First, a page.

Imagine everything you own — your estate — is a big collection of cheese. You’ve got your cheese-trust that keeps your wheels safe and distributes cheese to your loved ones when you’re gone. But trouble lurks for the unwary. If you don’t pay attention, mice might get away with some of your precious gruyère. You need a mouse trap to make sure the mice won’t get away with it. And if you don’t take proper precautions, a court is going to have to step in to find your cheese and order the mice to put it back.
Pour-over wills are the mouse trap of any estate plan employing revocable or irrevocable trusts. They ensure that an asset that doesn’t make it into your trust by the time you pass away is placed in the trust. A pour-over will is essential if you want your estate to pass quickly and efficiently to your loved ones and avoid probate.
Why You Want to Avoid Probate
Probate is the process where a court oversees the distribution of assets to the beneficiaries and creditors of a deceased person’s estate. Probate is a bad word in estate planning. But why? What’s so terrible about a court being involved in the administration of your estate?
Estate planners generally advise their clients to avoid probate because it is time consuming, tedious, and expensive. An estate that is administered by probate takes longer to settle than an estate that is settled outside of probate, usually adding at least a year to the process and sometimes more. There are more documents to file, more deadlines to comply with, and more supervision by the courts.
Courts charge a fee for supervising the distribution of assets (Virginia courts charge 0.1%, or $1 out of every $1,000), and there are filing fees each time a document is filed with the court. Additionally, the executor or administrator — the private person actually controlling assets and being supervised by the court — is allowed to charge more for their services when they are settling an estate by probate, as opposed to a trustee settling an estate under the terms of the trust document. And that’s cheese that didn’t need to be eaten.
Keeping Your Cheese Out of Probate
For estate administration purposes, there are two types of assets: probate and non-probate. Non-probate assets are shrouded from the court and the mice by a trust (or operation of law). Anything that is not included in the trust might still have to go through the probate system. A pour-over will guards against this outcome by directing any assets that aren’t covered by the trust to be placed in the trust and administered according to the trust’s terms.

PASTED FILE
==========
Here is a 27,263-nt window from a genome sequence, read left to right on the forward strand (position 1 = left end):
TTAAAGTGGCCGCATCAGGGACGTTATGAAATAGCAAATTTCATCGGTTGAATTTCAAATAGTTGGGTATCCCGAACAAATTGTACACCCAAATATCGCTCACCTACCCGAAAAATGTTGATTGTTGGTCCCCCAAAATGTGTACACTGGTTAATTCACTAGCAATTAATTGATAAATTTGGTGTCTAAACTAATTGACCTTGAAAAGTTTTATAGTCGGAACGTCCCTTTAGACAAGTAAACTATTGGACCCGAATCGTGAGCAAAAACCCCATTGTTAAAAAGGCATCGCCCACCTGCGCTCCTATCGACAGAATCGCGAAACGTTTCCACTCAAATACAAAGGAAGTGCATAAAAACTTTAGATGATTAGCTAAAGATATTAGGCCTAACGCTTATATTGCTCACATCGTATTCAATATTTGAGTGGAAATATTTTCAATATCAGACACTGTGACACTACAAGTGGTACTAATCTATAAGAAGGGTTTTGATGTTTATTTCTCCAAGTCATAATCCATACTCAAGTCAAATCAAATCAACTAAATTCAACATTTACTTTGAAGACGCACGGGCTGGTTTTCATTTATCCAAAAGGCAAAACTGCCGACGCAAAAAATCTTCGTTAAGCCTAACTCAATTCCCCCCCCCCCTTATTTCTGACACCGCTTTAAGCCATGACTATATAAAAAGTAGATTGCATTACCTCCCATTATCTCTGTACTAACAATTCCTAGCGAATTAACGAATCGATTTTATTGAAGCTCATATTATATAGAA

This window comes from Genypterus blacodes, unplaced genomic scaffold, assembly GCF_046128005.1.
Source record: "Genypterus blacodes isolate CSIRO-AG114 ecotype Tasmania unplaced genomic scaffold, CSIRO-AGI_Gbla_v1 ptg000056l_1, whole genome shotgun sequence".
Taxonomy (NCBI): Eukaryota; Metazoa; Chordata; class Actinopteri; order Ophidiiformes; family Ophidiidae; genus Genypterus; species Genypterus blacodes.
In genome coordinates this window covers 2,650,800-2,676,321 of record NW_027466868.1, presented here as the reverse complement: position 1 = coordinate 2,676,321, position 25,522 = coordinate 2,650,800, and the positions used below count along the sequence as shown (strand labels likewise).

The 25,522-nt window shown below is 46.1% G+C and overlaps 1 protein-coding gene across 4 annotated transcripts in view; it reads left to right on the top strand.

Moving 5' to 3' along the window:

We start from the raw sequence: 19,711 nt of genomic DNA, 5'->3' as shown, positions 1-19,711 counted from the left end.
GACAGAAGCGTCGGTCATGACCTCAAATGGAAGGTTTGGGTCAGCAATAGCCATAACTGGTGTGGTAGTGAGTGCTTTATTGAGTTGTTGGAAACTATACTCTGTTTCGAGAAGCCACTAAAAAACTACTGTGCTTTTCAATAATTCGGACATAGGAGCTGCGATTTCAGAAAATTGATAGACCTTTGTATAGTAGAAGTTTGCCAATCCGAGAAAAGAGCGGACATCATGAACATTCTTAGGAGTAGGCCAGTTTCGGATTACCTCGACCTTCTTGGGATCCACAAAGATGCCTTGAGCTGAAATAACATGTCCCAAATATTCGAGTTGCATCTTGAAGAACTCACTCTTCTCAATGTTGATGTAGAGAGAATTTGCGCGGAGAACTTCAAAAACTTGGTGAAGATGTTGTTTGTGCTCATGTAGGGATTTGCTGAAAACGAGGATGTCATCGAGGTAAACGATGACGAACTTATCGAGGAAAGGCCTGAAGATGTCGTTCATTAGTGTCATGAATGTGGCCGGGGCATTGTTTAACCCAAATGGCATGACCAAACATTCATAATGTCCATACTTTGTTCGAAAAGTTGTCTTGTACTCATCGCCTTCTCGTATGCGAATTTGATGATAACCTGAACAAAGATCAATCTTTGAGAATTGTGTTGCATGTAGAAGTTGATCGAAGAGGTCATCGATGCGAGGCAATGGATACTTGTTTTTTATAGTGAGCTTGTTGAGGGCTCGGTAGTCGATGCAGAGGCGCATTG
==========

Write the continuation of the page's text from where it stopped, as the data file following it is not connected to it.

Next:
But you have to be careful — certain types of cheese must make it into the trust or else the will must be probated for the assets to pass to the trust. Real estate that is titled in your name, and not your trust’s, is required to go through probate. And other titled forms of personal property – generally those you are required to title with a state entity, like your car or boat – may have to be probated if passing to your trust by the pour-over will.
Even if a probate asset doesn’t make it into the trust, there is still a chance the will does not have to be probated. In Virginia, there are special procedures in place that can be used to transfer assets to beneficiaries by waiver. Estates worth less than $50,000 qualify for the waiver procedure established under the Virginia Small Estates Act. As long as some assets make it into the trust to make it “funded,” and the assets that are left out do not exceed the threshold of $50,000, a pour-over will acts as the safety mechanism that ensures the estate avoids probate.
You want to make sure your loved ones get your cheese collection when you’re gone. There’s a quick and efficient way to do that, but you have to take the proper precautions during your lifetime to ensure all goes according to plan. So make sure your estate plan includes a pour-over will, because an ounce of prevention is worth a pound of cheese.
Follow the Speedwell Blog HERE
Misha is an estate planning attorney at Speedwell Law, PLLC. If you would like assistance in setting up your own estate plan, he can be reached at (703) 553-2577 or firstname.lastname@example.org.
This post, including any of its contents or links, is not intended to provide you with legal advice. It provides personal perspectives on legal news and developments. Reading this post, leaving a comment, or communicating with its author by email or over the Internet does not create any attorney-client relationship.